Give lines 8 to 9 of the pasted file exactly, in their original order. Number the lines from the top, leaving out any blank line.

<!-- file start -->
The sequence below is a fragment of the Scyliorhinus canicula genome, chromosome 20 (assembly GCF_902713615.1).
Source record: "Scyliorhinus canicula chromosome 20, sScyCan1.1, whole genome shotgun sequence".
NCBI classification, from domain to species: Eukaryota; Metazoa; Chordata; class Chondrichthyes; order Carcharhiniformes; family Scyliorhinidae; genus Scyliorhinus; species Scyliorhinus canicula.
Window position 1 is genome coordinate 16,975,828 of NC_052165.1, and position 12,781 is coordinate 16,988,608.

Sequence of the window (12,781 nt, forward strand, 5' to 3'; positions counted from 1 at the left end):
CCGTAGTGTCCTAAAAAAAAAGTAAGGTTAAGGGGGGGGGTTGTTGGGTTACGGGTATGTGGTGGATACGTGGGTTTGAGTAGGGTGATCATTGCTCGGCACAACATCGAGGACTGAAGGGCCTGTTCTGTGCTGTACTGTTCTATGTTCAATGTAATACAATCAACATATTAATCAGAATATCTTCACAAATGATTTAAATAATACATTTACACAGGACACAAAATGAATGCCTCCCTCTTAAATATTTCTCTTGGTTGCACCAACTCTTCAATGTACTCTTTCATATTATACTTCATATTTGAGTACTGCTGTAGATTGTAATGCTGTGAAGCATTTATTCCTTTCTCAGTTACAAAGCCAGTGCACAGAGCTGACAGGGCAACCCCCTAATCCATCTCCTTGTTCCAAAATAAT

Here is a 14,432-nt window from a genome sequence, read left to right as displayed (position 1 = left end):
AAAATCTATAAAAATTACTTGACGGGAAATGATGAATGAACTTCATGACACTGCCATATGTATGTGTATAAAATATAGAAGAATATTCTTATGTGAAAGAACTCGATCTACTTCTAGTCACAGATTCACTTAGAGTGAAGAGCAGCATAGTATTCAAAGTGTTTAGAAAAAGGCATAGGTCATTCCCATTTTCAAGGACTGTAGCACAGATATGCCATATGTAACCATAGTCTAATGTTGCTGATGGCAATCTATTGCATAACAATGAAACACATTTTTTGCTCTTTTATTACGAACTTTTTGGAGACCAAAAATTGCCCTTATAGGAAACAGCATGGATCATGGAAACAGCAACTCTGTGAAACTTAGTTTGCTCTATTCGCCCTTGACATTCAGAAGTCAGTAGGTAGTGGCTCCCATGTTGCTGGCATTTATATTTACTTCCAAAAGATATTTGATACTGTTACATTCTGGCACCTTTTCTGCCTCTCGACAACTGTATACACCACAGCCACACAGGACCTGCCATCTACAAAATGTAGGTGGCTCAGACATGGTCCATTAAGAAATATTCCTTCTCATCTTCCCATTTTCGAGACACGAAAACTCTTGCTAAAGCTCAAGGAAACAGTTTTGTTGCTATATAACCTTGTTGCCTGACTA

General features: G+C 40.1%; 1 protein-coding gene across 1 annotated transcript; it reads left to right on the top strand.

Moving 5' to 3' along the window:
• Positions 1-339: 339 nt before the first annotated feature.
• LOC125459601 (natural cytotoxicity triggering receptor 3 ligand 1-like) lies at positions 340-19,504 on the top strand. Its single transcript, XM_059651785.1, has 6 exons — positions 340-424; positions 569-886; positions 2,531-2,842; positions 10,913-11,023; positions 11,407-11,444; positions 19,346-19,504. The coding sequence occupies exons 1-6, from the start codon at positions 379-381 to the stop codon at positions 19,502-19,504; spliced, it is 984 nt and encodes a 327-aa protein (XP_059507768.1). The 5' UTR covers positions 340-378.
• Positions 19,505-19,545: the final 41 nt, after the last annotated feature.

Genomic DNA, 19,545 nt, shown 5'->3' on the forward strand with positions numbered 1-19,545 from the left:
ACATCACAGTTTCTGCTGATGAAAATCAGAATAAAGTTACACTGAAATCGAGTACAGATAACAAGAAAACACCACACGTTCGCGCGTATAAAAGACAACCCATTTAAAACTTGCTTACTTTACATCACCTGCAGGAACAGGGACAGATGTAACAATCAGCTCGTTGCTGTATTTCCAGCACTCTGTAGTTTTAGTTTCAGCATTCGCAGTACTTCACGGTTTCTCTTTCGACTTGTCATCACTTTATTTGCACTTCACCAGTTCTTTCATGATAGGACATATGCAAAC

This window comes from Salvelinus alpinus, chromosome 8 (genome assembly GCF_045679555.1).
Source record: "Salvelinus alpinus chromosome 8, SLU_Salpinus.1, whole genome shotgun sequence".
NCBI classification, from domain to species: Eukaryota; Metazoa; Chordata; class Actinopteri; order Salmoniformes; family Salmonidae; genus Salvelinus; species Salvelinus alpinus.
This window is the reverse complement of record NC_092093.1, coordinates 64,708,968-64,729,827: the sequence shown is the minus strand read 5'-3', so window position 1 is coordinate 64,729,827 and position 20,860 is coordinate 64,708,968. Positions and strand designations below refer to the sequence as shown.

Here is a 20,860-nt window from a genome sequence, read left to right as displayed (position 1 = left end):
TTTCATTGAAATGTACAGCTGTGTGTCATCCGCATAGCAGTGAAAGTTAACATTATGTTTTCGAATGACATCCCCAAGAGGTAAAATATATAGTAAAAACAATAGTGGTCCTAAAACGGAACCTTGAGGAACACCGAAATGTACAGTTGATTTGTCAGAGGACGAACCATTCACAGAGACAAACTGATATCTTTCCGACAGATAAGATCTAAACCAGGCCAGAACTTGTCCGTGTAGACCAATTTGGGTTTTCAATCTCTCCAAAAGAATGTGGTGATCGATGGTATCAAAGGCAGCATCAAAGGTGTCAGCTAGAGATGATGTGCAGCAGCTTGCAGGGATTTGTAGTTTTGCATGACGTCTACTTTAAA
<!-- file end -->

AAAATCTATAAAAATTACTTGACGGGAAATGATGAATGAACTTCATGACACTGCCATATGTATGTGTATAAAATATAGAAGAATATTCTTATGTGAAAGAACTCGATCTACTTCTAGTCACAGATTCACTTAGAGTGAAGAGCAGCATAGTATTCAAAGTGTTTAGAAAAAGGCATAGGTCATTCCCATTTTCAAGGACTGTAGCACAGATATGCCATATGTAACCATAGTCTAATGTTGCTGATGGCAATCTATTGCATAACAATGAAACACATTTTTTGCTCTTTTATTACGAACTTTTTGGAGACCAAAAATTGCCCTTATAGGAAACAGCATGGATCATGGAAACAGCAACTCTGTGAAACTTAGTTTGCTCTATTCGCCCTTGACATTCAGAAGTCAGTAGGTAGTGGCTCCCATGTTGCTGGCATTTATATTTACTTCCAAAAGATATTTGATACTGTTACATTCTGGCACCTTTTCTGCCTCTCGACAACTGTATACACCACAGCCACACAGGACCTGCCATCTACAAAATGTAGGTGGCTCAGACATGGTCCATTAAGAAATATTCCTTCTCATCTTCCCATTTTCGAGACACGAAAACTCTTGCTAAAGCTCAAGGAAACAGTTTTGTTGCTATATAACCTTGTTGCCTGACTA

General features: G+C 40.1%; 1 protein-coding gene across 1 annotated transcript; it reads left to right on the top strand.